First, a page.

Did you know that different states have different official emblems? Many extend well beyond the familiar capitals, colors and flags. And some are rather interesting. Take for example, the tartan. Considering I’m fashion-challenged, I had no clue what a tartan was but I’ve come to learn it’s a type of plaid. As in fabric. And a bunch of states, including Louisiana, have an officially designated pattern. Oh, yes. The Pelican State’s tartan is this dark green and blue number that’s rather attractive. It’s called Louisiana Tartan. Many states also identify with a specific fossil. Petrified Palmwood for Louisiana, dating back to the state’s lush tropical forest days—well before my time. And I’m still having a hard time figuring out this next one. Both Louisiana and Missouri—yes, Missouri—make claim to the crawfish. Can anyone help me figure out the Missouri-“crayfish” connection? My suspicions start with the spelling and the fact that they actually list it as their state “invertebrate” (as opposed to Louisiana’s crustacean classification). Do they not eat them there? Because I can’t imagine ever telling someone, “We’re having ‘invertebrates’ for dinner!” There are also 14 states in the union that have an official vegetable. Louisiana is one of them, giving the sweet potato high honor. This, of course, is not to be confused with Louisiana’s official vegetable plant, the Creole Tomato. Researching these symbols is a cool way of learning about the cultural heritage and natural treasures of each state and gaining insight into specific foodways that help define a region—which brings me back to the sweet potato.
Sweet Potatoes are a big deal in Louisiana. They’ve been a part of the local diet for more than 200 years and a major cash crop since 1937, when the late Dr. Julian C. Miller and his team at the LSUAg Center developed a new variety which they began nationally marketing as “Louisiana yams.” They adopted that name to differentiate their attractive and exceptionally delicious orange-skinned, moist-flesh variety from the paler, drier, firm-fleshed types being grown on the East Coast. So, yes, you can blame Louisiana for coining that confusing term and fueling the whole national sweet potato-yam debate. But if you do, please make sure you also thank the fine folks of our state for continuing their sweet potato research efforts and for dishing out many amazing recipes that highlight the versatility of this powerhouse potato. And to that end, here’s my humble contribution. While it’s certainly not groundbreaking on either the R&D or recipe creation front, it is a comforting and flavorful way to showcase our lovely state vegetable.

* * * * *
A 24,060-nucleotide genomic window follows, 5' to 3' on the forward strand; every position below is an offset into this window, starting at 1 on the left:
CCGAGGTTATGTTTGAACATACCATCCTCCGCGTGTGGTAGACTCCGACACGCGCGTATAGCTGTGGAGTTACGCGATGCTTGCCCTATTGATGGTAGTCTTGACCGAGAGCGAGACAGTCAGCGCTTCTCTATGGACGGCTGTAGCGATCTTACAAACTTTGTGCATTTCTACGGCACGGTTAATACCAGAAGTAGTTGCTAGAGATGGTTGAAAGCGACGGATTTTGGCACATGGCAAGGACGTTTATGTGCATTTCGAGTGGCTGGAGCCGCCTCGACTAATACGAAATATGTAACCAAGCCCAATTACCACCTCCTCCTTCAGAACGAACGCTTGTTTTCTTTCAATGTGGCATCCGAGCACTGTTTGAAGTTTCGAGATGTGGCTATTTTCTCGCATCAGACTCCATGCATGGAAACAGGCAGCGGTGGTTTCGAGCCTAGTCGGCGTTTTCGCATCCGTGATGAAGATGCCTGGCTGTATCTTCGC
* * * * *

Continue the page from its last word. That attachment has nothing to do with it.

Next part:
Sweet Potato and Andouille Bisque Recipe
3 medium sweet potatoes, peeled and diced
1/4 cup extra virgin olive oil, divided
1/2 pound andouille sausage, casing removed and pulsed in food processor
1 cup chopped onions
2 garlic cloves, minced
1 tablespoon minced fresh ginger
1/4 teaspoon ground allspice
1/4 teaspoon cayenne pepper
1 quart chicken stock or broth
1 bay leaf
1/4 cup heavy cream
Salt and black pepper
Thinly sliced green onions, for garnish (optional)
Preheat oven to 450 degrees F. Place potatoes in a large bowl. Toss with 2 tablespoons oil and season with salt and pepper. Transfer potatoes to a large, rimmed baking sheet and roast until fork-tender, 25-35 minutes; set aside. In a large saucepan over medium-high heat, heat remaining 2 tablespoons oil. Add andouille and cook, stirring frequently, until the fat is rendered and the sausage is browned. Using a slotted spoon, transfer to a paper towel-lined plate. Add onions to pan cook until tender, scraping the bottom of the pan to remove any brown bits. Add garlic, ginger, allspice and cayenne pepper; cook 2 minutes more. Stir in chicken stock or broth, bay leaf and roasted sweet potatoes. Bring to a boil then reduce heat to a simmer. Cover and cook for 20 minutes. Remove soup from heat. Remove and discard bay leaf. Puree soup until smooth using an immersion or regular blender (if using a regular blender, process soup in small batches to prevent a heat explosion). Return soup to desired temperature and stir in heavy cream. Season to taste with salt and pepper. Garnish individual servings with green onions. Makes 6 servings.